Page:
Additionally, those contemplating a green roofing system will find there are funding and grants available in many cities. One of the more recent cities to implement green mandates and tax incentives is Denver. “Denver just created a new green zone, where if you’re inside the city you have to try and use green initiatives,” Parker said. “They’re giving a lot of tax incentives in Denver. We’re hoping that spreads across the country.”
Benefits of XeroFlor
XeroFlor, which has been installed in 38 states so far, is a lightweight, low maintenance and easy-to-install pre-vegetated mat system. Like Chatfield Farms, there are local growers across the country to supply the different regional climates for healthy, sustainable green roofing. Because the system is grown in the field, the plants are already mature and ready for installation. The cost, both monetary and time, associated with the types of systems that begin from scratch—through a plug or planting seeds or cuttings on a roof—are eliminated.
“When they roll out, [the mats are] just like sod on your lawn, ready to go. Servicing is simple: fertilize it in the spring, once a year, and do routine maintenance to take out any type of small weeds until it establishes completely,” Parker said. “The cost difference is about half the cost of a tray system.”
The XeroFlor mats are also non-biodegradable, which is special to the market, Parker said, because they can be picked up and reused 10, 20, even 30 years down the road. This feature makes them more sustainable than other systems that would need to be dug up in order to repair/ replace the roof, or install a roof top unit.
Chatfield Farms initial involvement with XeroFlor as a grower in Onondaga County, town of Elbridge, evolved into becoming a licensed seller and supplier for the entire northeast, mid atlantic and central regions of the U.S.
Aside from the Jacob Javits Convention Center, other sizeable and nationally recognized projects that Chatfield Farms has provided XeroFlor mats on include the Duke Medical Center located in Durham, N.C. (roof size just under 6,000 square feet), Columbia University in NYC (roof size 13,080 square feet), CBS in NYS (roof size 8,900 square feet), NYC’s School for Visual Arts Dormitory (roof size 3,080 square feet), Zeckendorf Towers in NYC (roof size 14,000 square feet), the Empire State Building (roof size 6,900 square feet) and Capital One Headquarters located, in McLean, Va., which has a roof size of 15,000 square feet.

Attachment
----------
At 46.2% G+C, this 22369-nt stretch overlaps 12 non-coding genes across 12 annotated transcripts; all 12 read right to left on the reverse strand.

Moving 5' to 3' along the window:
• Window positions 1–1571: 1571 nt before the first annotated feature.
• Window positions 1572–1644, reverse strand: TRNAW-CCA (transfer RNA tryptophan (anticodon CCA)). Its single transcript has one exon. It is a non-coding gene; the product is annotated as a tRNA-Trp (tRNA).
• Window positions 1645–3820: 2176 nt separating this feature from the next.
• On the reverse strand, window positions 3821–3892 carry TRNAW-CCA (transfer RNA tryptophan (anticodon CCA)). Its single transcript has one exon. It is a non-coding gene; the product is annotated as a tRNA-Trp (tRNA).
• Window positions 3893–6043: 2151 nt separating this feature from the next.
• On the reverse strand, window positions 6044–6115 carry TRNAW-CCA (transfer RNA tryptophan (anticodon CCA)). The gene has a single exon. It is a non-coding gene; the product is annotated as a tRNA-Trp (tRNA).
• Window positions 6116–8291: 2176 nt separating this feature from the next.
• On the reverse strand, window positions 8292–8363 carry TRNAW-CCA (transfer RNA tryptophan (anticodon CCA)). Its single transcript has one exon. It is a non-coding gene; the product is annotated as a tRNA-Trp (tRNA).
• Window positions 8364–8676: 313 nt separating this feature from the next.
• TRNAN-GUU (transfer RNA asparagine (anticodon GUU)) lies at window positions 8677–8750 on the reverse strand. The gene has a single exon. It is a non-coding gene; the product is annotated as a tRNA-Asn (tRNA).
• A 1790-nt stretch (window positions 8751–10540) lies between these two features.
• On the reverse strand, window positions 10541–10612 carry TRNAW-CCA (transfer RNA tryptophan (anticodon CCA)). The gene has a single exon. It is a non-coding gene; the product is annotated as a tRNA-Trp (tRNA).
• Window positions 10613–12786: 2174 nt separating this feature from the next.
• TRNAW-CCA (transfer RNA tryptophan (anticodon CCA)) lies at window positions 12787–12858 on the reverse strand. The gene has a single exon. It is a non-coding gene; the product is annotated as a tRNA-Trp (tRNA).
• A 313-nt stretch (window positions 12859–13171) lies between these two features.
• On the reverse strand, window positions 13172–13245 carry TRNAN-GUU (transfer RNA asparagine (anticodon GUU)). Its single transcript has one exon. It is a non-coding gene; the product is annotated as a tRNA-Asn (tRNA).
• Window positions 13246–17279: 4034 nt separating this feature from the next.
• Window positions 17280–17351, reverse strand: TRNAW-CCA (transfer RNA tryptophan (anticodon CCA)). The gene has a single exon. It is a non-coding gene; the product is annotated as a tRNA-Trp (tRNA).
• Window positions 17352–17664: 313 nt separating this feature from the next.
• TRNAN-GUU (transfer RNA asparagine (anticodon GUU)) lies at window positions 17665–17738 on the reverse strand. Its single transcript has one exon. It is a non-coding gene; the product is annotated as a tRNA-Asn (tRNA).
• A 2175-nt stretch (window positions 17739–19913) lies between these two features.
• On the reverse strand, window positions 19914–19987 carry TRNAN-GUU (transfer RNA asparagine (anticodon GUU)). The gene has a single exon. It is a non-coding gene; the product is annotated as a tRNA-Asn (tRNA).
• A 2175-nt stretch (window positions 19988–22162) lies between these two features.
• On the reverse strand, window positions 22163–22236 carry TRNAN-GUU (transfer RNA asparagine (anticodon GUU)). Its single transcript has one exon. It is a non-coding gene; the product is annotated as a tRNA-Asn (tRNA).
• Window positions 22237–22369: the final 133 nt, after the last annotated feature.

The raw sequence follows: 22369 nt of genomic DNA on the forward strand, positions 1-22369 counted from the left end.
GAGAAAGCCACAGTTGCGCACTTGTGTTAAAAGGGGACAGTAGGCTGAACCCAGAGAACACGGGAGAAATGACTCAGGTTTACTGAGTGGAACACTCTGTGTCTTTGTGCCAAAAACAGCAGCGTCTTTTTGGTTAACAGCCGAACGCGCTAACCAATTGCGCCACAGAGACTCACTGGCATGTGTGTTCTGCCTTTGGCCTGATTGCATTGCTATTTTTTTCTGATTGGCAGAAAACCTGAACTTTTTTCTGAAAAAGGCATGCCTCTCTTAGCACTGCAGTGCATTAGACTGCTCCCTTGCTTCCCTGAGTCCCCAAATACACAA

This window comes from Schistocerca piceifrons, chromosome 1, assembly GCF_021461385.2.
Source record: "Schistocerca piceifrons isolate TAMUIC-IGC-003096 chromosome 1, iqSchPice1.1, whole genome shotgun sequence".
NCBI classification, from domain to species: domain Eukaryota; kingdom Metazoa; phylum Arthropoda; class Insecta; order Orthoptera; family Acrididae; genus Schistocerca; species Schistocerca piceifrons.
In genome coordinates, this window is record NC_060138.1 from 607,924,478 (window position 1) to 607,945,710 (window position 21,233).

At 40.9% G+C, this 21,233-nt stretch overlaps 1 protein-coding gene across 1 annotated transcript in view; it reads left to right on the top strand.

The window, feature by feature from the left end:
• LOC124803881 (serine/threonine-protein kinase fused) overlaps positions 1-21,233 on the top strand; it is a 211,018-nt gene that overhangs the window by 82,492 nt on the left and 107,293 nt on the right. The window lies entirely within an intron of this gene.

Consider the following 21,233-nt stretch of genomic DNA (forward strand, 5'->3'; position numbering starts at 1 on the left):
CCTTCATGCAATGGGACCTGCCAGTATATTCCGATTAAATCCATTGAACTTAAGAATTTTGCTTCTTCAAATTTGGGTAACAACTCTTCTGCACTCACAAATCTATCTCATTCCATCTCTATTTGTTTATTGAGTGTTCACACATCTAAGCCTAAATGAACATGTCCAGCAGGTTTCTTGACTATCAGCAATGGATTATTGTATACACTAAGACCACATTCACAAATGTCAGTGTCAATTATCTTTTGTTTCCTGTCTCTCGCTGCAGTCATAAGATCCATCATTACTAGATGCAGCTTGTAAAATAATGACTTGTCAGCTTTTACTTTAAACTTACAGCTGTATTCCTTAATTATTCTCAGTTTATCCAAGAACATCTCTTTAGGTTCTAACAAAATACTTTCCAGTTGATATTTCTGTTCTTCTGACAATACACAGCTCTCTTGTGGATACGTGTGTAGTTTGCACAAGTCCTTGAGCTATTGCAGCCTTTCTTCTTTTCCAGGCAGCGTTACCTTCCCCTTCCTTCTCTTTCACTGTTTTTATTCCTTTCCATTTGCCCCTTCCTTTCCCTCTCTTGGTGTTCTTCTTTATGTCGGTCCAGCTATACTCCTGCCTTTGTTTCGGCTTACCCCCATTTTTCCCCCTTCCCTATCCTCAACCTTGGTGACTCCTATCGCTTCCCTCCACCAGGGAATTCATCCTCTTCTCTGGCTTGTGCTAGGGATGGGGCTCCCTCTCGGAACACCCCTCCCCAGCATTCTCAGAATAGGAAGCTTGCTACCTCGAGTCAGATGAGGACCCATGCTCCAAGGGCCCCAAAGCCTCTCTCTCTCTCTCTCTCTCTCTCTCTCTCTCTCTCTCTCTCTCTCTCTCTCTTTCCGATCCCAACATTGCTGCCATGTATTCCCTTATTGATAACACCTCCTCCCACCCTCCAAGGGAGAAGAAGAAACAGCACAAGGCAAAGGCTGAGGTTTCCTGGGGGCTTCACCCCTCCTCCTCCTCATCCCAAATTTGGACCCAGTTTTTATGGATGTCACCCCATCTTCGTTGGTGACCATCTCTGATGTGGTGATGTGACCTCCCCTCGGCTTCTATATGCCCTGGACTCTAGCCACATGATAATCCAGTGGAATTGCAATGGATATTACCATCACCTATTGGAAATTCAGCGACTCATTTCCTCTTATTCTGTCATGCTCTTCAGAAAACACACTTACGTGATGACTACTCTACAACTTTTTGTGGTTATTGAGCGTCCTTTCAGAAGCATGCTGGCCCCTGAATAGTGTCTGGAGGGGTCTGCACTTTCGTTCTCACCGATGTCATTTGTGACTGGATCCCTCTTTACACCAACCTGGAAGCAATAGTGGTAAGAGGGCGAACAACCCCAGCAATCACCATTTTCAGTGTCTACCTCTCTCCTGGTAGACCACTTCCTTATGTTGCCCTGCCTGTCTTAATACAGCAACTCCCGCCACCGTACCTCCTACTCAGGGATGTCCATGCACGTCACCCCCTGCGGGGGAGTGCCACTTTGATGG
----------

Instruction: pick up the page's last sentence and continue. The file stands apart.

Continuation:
Moving Forward: Products and Presence
“There’s been a lot of new products introduced into the industry,” Parker said. “You can build a green roof a hundred different ways and 95 of them will fail.” Parker projects that over the next few years, the industry will experience a “shakeout” of the multiple systems now being presented, but said he believes XeroFlor will hold its ground due to its nearly five decades of history and resilience. “They’ve been through the ups and downs of what’s good and what’s bad. There are certain manufacturers out there that try and make their systems as complicated to install as possible, making it a more difficult and expensive route to go.”
The increase in demand for green roofing, Parker said. can be attributed to better understanding of the concept, applications and benefits, as well as the tax incentives and grants that some cities are awarding to companies seeking eco-friendly building solutions.
As new ideas develop and blueprints hit the desks of decision-makers, green roofing could potentially become the dominant system in the industry. Roofs on older buildings can also be converted through lightweight systems. XeroFlor offers such systems with weights ranging from 8 to 25 pounds per square foot, Parker said. “We need very little soil. The Jacob Javits Center has a total of one inch of soil underneath the mat. The Ford Motor Company has no soil underneath, it’s just the mat,” he said. “The mats come with their own soil in them.”
Parker’s background in roofing extends more than 35 years, having established J&B Installations in 1981. His take on the green movement is one gained from first-hand knowledge combined with substantiated results. His response to the benefits of going green also touches on the basic facts that already evident to the general population.
“It’s friendly to the environment. You’re taking the heat island effect out. You’re creating an environment for birds and [other wildlife]. You’re talking major municipalities like Philadelphia, NYC, Boston, Washington D.C. —they’re all pavement and concrete,” Parker said. “You’re bringing some green back into the environment. Every city could use more green.”
For more information on Chatfield Farms, call 315-466-2162 or visit gogreenwithchatfield.com.